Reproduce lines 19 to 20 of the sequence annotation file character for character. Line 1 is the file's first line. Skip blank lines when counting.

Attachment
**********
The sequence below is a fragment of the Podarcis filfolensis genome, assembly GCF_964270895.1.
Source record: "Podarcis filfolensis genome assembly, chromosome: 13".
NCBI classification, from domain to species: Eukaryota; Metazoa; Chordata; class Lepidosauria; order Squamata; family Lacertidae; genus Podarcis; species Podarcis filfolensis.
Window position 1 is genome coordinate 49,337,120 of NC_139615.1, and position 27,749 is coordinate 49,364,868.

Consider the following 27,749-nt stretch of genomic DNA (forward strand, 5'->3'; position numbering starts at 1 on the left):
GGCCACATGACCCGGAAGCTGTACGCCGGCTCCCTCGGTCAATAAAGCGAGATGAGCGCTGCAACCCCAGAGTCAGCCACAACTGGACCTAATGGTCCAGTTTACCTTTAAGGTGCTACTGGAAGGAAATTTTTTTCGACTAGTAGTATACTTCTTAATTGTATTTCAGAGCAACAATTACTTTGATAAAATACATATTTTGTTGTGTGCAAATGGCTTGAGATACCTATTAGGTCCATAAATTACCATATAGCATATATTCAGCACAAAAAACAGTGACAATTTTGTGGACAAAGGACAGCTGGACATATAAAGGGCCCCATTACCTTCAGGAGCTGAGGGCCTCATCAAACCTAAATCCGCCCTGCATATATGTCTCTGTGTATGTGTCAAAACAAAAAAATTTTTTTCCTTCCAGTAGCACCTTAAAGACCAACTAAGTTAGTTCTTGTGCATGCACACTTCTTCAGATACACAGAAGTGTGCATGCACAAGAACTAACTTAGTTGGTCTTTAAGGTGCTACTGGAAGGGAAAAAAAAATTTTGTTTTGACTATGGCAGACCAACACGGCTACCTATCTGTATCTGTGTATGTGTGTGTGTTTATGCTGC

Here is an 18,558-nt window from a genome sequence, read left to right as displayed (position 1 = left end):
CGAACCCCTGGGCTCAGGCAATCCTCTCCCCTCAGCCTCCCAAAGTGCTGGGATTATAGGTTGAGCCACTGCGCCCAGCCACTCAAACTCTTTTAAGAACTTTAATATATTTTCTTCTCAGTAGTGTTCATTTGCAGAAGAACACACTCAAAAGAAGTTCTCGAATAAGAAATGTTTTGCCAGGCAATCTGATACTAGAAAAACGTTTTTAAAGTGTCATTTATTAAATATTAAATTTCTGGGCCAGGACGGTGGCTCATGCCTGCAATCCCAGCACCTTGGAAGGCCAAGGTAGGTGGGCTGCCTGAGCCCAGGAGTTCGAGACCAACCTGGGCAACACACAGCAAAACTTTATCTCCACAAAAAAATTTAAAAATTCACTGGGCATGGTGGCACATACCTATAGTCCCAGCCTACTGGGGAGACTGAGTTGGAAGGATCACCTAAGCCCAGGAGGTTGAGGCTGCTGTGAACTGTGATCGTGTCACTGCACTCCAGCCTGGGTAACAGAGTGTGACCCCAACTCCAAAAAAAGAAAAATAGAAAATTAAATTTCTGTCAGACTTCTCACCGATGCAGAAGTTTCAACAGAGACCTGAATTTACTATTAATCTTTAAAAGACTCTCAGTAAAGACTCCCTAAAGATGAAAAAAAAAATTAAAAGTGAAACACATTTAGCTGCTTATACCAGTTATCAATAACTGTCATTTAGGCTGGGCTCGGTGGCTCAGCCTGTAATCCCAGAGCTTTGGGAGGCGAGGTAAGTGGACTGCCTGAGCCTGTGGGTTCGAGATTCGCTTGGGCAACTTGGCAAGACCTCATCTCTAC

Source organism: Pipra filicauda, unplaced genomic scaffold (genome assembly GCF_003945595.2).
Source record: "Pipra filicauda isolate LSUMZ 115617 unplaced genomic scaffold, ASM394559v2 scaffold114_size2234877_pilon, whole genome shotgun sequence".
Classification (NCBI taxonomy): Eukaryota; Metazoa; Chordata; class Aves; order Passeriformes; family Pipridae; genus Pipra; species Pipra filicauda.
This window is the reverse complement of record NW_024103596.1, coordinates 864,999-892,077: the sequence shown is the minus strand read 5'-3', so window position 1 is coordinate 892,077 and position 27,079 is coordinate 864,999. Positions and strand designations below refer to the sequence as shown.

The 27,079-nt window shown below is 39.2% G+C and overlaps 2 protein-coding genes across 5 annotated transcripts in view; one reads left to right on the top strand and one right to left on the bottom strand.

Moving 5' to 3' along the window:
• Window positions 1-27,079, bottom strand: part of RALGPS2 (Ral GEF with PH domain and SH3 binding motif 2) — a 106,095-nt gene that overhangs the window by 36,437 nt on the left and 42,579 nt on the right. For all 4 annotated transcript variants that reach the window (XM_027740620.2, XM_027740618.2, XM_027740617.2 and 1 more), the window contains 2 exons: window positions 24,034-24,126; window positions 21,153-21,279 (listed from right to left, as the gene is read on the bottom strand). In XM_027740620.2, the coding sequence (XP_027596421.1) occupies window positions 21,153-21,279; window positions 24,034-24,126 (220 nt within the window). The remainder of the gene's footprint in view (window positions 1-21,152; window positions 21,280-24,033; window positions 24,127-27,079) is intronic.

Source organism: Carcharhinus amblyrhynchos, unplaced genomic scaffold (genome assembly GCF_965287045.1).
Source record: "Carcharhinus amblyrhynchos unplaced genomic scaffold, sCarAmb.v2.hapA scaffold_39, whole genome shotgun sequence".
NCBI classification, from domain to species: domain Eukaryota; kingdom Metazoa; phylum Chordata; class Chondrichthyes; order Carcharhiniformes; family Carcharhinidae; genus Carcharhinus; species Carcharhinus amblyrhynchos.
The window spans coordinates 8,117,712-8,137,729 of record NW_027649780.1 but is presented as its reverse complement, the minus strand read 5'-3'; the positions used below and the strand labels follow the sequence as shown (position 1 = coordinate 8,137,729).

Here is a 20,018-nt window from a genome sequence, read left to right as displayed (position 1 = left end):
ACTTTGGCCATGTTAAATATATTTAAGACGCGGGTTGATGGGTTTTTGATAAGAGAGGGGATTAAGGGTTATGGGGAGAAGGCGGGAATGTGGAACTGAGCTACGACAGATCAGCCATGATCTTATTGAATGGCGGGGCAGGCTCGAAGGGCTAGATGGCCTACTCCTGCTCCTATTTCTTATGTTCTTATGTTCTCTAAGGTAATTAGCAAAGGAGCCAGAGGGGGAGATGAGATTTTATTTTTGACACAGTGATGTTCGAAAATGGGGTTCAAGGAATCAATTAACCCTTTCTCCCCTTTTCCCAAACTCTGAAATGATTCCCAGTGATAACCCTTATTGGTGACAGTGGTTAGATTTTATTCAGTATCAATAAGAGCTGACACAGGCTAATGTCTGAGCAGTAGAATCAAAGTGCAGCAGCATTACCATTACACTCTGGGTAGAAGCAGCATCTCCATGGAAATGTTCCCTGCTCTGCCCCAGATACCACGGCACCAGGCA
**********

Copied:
The window spans coordinates 8,117,712-8,137,729 of record NW_027649780.1 but is presented as its reverse complement, the minus strand read 5'-3'; the positions used below and the strand labels follow the sequence as shown (position 1 = coordinate 8,137,729).

Here is a 20,018-nt window from a genome sequence, read left to right as displayed (position 1 = left end):